The standard liberal histories of Catholicism offer a self-serving dichotomy. The decades before the Second Vatican Council are labeled anti-modern, and the period after the Council is described as a season of engagement. In other words, before the Council the Church had its head in the sand, and after the Council courageous theologians finally got on with the business of taking the modern world seriously. A Heroic Generation finally overcame a weak, defensive, world-denying generation that only survived by the raw and cynical exercise of ecclesiastical power.
This historical caricature is worse than inaccurate. In a technical sense, the Catholic Church was anti-modern. In 1864, Pius IX published the Syllabus of Errors. The last proposition (to be rejected, of course) was that “the Roman Pontiff can, and ought to, reconcile himself, and come to terms with progress, liberalism and modern civilization.”
Pius IX was surely right. Insofar as modern Western culture claims to be the font and judge of all truth, then, yes, of course the Catholic Church was (and remains) anti-modern. The Syllabus of Errors denounces a wide range of theological, philosophical, and political perversions. One can agree or not. But across the list of eighty errors, it becomes transparently clear that the nineteenth century Catholic Church was quite aware of modern intellectual, social, and political trends—and was sharply critical of them. She hardly hid her head in the sand.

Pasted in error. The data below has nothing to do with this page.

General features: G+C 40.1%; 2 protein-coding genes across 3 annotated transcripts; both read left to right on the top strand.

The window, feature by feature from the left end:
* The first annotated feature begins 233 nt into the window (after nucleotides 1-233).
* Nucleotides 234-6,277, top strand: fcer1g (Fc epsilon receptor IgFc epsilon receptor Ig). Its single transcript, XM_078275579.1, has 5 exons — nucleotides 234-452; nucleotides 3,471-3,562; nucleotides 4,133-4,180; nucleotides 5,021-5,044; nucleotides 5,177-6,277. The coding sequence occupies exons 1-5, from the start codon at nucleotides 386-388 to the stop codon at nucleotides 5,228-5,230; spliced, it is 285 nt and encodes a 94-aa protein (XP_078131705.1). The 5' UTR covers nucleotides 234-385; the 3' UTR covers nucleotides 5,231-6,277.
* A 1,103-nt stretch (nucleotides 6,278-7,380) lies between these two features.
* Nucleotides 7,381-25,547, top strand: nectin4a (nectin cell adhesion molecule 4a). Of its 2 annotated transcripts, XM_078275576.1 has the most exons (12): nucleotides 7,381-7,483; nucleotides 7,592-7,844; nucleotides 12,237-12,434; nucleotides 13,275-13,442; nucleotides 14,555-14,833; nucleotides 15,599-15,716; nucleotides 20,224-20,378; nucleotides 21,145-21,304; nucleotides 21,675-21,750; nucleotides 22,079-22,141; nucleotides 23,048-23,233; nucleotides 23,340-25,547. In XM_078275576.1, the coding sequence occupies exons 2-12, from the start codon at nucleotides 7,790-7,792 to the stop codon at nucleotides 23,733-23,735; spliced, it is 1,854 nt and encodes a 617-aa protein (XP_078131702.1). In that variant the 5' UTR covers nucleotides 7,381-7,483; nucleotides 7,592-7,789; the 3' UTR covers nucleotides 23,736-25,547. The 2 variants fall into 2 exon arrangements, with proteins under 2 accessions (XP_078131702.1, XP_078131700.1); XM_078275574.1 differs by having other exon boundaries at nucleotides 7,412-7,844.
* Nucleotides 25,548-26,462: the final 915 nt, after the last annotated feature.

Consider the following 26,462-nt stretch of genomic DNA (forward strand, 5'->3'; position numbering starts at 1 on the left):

Garrigou-Lagrange exercised such an important role in the history of early twentieth century Catholicism because he was one of the clearest expositors of Neo-Thomism, the intellectual project that provided the most sophisticated and successful philosophical and theological arguments for sustaining the basic claims of the Syllabus of Errors. He and Neo-Thomism flourished because it was engaged, very engaged, with the pressing issues of modernity.